The Beatles and producer George Martin assembled at Abbey Road's Studio Two on April 6, 1966, their first recording session together since they'd wrapped the Rubber Soul LP almost five months before. They would begin work on Revolver by recording "Tomorrow Never Knows," the song that would close out the album.

The lyrics were primarily written by John Lennon, who borrowed from The Psychedelic Experience, a book written by LSD proponents Timothy Leary and Richard Alpert. The book was an adaptation of the centuries-old Tibetan Book of the Dead. Leary's introduction to the book reads, "Whenever in doubt, turn off your mind, relax, float downstream." That would become the song's first line.

"You can hear, and I am sure most Beatles fans have, 'Tomorrow Never Knows' a lot and not know really what it is about," George Harrison explained in Anthology. "Basically it is saying what meditation is all about. The goal of meditation is to go beyond -- that is, transcend -- waking, sleeping and dreaming. So the song starts out by saying, 'Turn off your mind, relax and float downstream, it is not dying' …

"I am not too sure if John actually fully understood what he was saying. He knew he was onto something when he saw those words and turned them into a song. But to have experienced what the lyrics in that song are actually about? I don’t know if he fully understood it.”

Lennon maintained in 1980 that LSD was his inspiration. “Leary was the one going 'round saying, take it, take it, take it. And we followed his instructions in his ‘how to take a trip’ book. I did it just like he said in the book, and then I wrote ‘Tomorrow Never Knows,’ which was almost the first acid song: 'Lay down all thought, surrender to the void,’ and all that s--- which Leary had pinched from The Book of the Dead.”

Like "A Hard Day's Night," the song's title was inspired by one of Ringo Starr's malapropisms, which came to be known as "Ringoisms." In a 1964 interview with the BBC, Starr was asked about a fan who cut off some of his hair during the Beatles' U.S. tour. "You know – what can you say?" said Starr. "Tomorrow never knows." The title never appears in the song.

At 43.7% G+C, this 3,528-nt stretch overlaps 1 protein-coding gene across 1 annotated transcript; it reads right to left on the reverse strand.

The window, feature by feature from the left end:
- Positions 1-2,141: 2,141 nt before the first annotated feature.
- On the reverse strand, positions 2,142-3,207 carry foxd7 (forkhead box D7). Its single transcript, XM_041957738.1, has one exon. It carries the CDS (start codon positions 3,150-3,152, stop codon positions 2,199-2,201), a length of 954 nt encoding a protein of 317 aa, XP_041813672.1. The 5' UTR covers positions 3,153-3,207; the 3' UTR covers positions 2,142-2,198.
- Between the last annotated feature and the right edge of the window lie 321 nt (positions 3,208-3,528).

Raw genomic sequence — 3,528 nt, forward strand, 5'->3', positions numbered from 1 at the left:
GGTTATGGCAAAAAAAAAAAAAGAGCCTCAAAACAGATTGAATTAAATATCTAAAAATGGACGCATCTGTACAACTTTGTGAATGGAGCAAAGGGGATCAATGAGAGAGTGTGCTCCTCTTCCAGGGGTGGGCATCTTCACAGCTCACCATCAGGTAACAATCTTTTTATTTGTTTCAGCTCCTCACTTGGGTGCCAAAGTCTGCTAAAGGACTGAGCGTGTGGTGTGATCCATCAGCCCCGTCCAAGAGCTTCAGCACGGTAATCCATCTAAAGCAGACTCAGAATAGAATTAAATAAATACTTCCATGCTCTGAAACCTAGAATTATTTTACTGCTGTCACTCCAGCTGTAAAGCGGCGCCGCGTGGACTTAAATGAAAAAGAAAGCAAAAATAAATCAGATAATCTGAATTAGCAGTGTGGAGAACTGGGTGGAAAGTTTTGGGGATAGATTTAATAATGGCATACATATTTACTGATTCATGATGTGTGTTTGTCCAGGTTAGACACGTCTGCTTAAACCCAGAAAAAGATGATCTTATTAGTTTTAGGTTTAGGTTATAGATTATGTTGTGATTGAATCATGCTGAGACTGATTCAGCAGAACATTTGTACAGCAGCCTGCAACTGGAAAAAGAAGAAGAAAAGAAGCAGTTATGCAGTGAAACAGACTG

Geoff Emerick, the young engineer tasked with making the Beatles' recording ideas reality, describes Lennon's vision for the song's sound in his book Here, There and Everywhere: My Life Recording the Music of the Beatles. "This one’s completely different than anything we’ve ever done before,’ John was saying to George Martin. ‘It’s only got the one chord, and the whole thing is meant to be like a drone.' … My ears perked up when I heard John’s final direction to George: ‘ ... and I want my voice to sound like the Dalai Lama chanting from a mountaintop, miles away.’”

Emerick thought he had the solution. "The studio's Hammond organ was hooked up to a system called a Leslie – a large wooden box that contained an amp and two sets of revolving speakers. … It was the effect of those spinning speakers that was largely responsible for the characteristic Hammond organ sound. In my mind, I could almost hear what John's voice might sound like if it were coming from a Leslie."

When Lennon's vocal was played back in the control room, the Beatles loved the result. The Leslie effect can be heard beginning with the song's fourth verse, "Love is all and love is everyone," and continues to the end.

Paul McCartney introduced the innovative use of tape loops played backwards, slowed down or sped up to produce an otherworldly effect. McCartney was inspired by the electronic music of Luciano Berio and Karlheinz Stockhausen. McCartney encouraged his bandmates to create their own loops, which would replace traditional solos. "We did it because, I for one, am sick of doing sounds that people can claim to have heard before," McCartney told NME in 1966.

Among the tape loops used in "Tomorrow Never Knows" was a "seagull" sound, actually McCartney's laughter at double speed; guitar and sitar phrases sped up and reversed; and notes played on a mellotron's flute and violin settings. All contributed to the song's psychedelic vibe.

After three takes the song was essentially done, though overdubs and mixing continued in April. Revolver was released in the U.S. on Aug. 8, 1966, with "Tomorrow Never Knows" as its closing number.

In The Beatles, Lennon said that he had one regret about the song. "Often the backing I think of early on never comes off. With 'Tomorrow Never Knows' I'd imagined in my head that in the background you would hear thousands of monks chanting. That was impractical of course and we did something different. I should have tried to get near my original idea, the monks singing. I realize now that was what it needed."

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